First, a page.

The Carolina Rig isn't much to look at. Just a 3/4 or 1 ounce weight separated from a soft plastic bait (usually a lizard) by a barrel swivel and a leader about 2' long. But like my grandma used to say to me, "Don't worry son, looks ain't everything." And so it is with the Carolina Rig, not much to look at, but an incredibly productive bass catching setup when used at the proper place and time.
Let's go into this proper place and time thing just a little deeper. The proper time is right now. On Lake Livingston right now, most of the bass on the south end of the lake are moving to main lake structure. Be it main lake points, creek channel edges or drop-offs, the bass are located about as deep as they are ever going to be (5'-12') and they will stay there for the remainder of the summer. Shallow logpiles and brushpiles can still be productive, early and late, but during the day these deeper fish seem to be just a little more active and willing to bite. So now is the time when I really start using those deeper diving crankbaits and a Carolina rig. This is where the Carolina Rig really out shines the Texas Rig and it all hinges around that heavier weight. That 3/4 or 1 ounce weight allows you to get that bait down to the bottom quicker and maintain contact with that bottom much easier while using a faster retrieve than the Texas Rig will allow. We could just fish a Texas Rig with a 1 ounce weight, but the bass seem to bite the lure much better when that heavy weight is not jammed up next to the bait.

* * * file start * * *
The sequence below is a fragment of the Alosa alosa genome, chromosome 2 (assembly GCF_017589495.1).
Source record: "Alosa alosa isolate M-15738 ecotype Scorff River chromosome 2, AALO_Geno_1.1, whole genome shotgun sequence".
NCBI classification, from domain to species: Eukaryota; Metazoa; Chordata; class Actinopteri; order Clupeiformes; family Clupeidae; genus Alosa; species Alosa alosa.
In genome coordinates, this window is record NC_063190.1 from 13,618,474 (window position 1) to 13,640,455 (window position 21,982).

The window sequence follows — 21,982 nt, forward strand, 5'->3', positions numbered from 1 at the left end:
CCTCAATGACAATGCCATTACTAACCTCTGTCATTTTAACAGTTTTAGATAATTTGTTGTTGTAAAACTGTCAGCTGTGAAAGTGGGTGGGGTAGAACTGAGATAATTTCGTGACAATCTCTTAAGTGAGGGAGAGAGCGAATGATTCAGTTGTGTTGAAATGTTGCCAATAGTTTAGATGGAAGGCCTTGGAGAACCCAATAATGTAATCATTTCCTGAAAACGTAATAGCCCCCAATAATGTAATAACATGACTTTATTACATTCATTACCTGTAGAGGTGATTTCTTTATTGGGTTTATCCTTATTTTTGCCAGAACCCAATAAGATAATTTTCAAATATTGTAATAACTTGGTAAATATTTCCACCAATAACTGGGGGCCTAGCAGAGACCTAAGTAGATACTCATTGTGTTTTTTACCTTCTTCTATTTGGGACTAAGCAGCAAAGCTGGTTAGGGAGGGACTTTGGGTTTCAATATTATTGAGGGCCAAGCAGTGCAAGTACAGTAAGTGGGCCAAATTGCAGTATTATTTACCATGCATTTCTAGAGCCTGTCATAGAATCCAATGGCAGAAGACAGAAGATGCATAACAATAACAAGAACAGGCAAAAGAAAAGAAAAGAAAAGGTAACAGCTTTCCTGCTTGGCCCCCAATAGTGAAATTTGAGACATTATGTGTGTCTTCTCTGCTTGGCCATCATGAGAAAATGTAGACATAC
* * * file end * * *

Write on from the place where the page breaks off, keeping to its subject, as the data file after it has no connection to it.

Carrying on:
My normal method of fishing main lake structure this time of year involves covering the area first with a crankbait and trying to catch the more active fish. Then I follow up with the slower moving Carolina Rig. Many times the bigger bass will let that crankbait go by but they just can't resist that Carolina Rig. The way that I normally fish my Carolina Rig is to make a long cast and allow the rig to settle to the bottom (I can tell when it's on the bottom from the slack in my line). Then I usually turn my rod roughly perpendicular (or sideways) to my line and I begin slowly reeling my rig in. I try to keep my reeling slow enough and my rod low enough, so that my rig maintains constant contact with the bottom. If I am reeling too fast or if I am fishing on a fairly steep slope, then I will have to stop my retrieve occasionally and allow my rig to sink back the bottom.
Strikes sometimes feel just like they do on a Texas Rig, which feels like someone lightly thumping the end of your rod, but usually the line just gets heavy and it feels like you are dragging an old dishrag through the water. When you get this heavy feeling, just stop reeling but keep some pressure on the line, most of the time the bass will betray his presence by trying to swim off with your lure. When you detect a bass on the end of your line, give him a little bit of slack and then set the hook hard with a sideways "sweep" hookset. With the slack involved with the leader, many times if you set the hook by bringing your rod straight up you don't get a good hookset because you aren't physically moving enough line. If you will rotate your body and "sweep" that rod sideways you will move a whole lot more line and usually get a much better hookset.